Kanye West On Whether Rap—And Black Musicians—Still Have Second-Class Status

Kanye West doesn’t give interviews frequently, so there’s a lot to chew over in his chat with Jon Caramanica in the New York Times. The discussion about West’s pendular swings back and forth between lush, soul-influenced sounds and the minimalism of his upcoming album Yeezus is fascinating, but I was struck by two other sections where West is at his most political. In the first, West levels a critique of the Grammys and other awards ceremonies that he believes are biased towards white performers:

You’ve won a lot of Grammys.

“[My Beautiful] Dark [Twisted] Fantasy” and “Watch the Throne”: neither was nominated for Album of the Year, and I made both of those in one year. I don’t know if this is statistically right, but I’m assuming I have the most Grammys of anyone my age, but I haven’t won one against a white person.

But the thing is, I don’t care about the Grammys; I just would like for the statistics to be more accurate.

You want the historical record to be right.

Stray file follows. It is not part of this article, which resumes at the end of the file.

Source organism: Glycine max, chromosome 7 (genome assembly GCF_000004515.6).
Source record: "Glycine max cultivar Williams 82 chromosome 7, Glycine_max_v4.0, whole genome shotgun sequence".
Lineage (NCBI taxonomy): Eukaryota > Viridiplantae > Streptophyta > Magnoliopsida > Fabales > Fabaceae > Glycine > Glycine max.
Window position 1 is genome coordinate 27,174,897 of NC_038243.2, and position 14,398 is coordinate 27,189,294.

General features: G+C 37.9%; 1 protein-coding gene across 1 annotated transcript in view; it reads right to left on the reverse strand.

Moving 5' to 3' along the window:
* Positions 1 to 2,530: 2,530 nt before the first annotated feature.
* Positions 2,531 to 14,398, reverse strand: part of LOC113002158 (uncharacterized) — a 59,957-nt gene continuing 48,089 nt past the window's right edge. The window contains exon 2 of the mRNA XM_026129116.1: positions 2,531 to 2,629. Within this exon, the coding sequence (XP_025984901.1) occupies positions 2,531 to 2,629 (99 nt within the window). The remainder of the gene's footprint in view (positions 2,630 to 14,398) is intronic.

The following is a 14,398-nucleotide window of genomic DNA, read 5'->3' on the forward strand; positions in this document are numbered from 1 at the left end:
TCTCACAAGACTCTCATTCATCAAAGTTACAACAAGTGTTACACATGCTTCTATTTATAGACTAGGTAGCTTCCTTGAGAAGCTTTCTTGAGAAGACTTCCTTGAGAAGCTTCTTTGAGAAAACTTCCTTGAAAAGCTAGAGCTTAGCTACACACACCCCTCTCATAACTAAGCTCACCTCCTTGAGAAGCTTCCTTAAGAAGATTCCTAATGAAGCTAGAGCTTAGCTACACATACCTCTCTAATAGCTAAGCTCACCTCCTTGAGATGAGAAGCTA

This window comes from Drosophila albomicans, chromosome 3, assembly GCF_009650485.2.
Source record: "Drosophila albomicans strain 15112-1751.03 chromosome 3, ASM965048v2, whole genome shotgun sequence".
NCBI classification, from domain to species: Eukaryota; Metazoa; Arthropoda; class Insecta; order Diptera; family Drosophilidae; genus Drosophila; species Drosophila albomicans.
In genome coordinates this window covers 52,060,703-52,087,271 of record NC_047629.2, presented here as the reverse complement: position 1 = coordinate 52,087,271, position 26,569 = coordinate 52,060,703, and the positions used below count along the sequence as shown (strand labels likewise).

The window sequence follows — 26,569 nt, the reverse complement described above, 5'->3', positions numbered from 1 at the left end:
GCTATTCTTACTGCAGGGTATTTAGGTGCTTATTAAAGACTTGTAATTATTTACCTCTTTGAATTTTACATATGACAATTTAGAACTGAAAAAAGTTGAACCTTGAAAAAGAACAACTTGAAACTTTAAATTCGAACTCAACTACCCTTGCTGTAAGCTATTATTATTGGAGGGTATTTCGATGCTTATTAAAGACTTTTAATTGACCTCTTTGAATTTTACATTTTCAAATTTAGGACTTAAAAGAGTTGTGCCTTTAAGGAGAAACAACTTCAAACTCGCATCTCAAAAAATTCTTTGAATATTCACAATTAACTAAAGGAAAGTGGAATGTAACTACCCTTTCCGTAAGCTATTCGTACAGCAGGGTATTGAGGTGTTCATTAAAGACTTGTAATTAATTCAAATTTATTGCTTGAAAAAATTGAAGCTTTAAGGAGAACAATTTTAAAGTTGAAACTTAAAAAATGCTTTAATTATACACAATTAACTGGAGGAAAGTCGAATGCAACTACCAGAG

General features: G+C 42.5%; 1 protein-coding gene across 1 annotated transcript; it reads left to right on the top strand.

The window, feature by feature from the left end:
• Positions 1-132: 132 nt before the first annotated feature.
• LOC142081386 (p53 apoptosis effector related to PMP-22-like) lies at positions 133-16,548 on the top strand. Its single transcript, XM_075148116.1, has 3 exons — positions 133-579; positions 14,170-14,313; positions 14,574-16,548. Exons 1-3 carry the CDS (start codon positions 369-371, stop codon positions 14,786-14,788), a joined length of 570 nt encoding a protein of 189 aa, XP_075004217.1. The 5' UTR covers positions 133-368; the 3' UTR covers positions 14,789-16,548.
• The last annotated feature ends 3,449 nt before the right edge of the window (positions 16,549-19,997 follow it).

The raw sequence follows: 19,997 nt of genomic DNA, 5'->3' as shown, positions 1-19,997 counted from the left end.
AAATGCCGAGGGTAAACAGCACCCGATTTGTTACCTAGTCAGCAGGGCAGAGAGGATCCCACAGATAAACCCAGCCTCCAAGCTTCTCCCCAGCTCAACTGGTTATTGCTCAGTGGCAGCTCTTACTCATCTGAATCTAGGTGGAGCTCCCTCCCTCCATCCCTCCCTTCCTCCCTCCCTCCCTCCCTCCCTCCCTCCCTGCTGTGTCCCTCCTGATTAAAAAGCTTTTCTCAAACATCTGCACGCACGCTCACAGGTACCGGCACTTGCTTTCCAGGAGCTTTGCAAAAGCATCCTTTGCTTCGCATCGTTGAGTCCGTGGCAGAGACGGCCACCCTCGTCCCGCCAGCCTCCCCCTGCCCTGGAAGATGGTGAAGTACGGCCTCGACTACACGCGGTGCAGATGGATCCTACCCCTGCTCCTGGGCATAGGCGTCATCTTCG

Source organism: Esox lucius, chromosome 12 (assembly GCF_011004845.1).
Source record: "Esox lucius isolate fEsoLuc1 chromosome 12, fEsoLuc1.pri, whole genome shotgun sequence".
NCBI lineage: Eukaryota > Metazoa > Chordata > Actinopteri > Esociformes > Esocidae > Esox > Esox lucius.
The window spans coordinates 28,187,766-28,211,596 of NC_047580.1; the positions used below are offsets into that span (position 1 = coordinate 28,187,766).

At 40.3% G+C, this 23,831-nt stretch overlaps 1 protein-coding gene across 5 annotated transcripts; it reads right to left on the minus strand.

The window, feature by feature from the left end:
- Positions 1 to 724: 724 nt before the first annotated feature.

Yeah, I don’t want them to rewrite history right in front of us. At least, not on my clock. I really appreciate the moments that I was able to win rap album of the year or whatever. But after a while, it’s like: “Wait a second; this isn’t fair. This is a setup.” I remember when both Gnarls Barkley and Justin [Timberlake] lost for Album of the Year, and I looked at Justin, and I was like: “Do you want me to go onstage for you? You know, do you want me to fight” —

The origins of the phenomenon West feels like he’s a victim of may be a matter of race or of a generation gap in taste: for all that hip-hop’s conquered popular music and won over critics, that doesn’t mean that the tastes of the members of the National Academy of Recording Arts and Sciences have adjusted at the same rate.

But West’s concern for history, and his remarks about how he sees himself as an activist, particularly in the moment when he condemned George W. Bush’s response to Hurricane Katrina during a national telethon—as West puts it, “When you think about it, I was wearing like, a Juicy Couture men’s polo shirt. We weren’t there, like, ready for war.”—are also revealing. West may care about racial equality, and one of the many things he wants it for is equal economic opportunity. “I am my father’s son,” he tells Caramanica. “I’m my mother’s child. That’s how I was raised. I am in the lineage of Gil Scott-Heron, great activist-type artists. But I’m also in the lineage of a Miles Davis — you know, that liked nice things also.” It’s a sentiment perfectly in keeping with West as a middle-class, suburban hip-hop pioneer who’s made some of his greatest work on the subject of second-generation black affluence.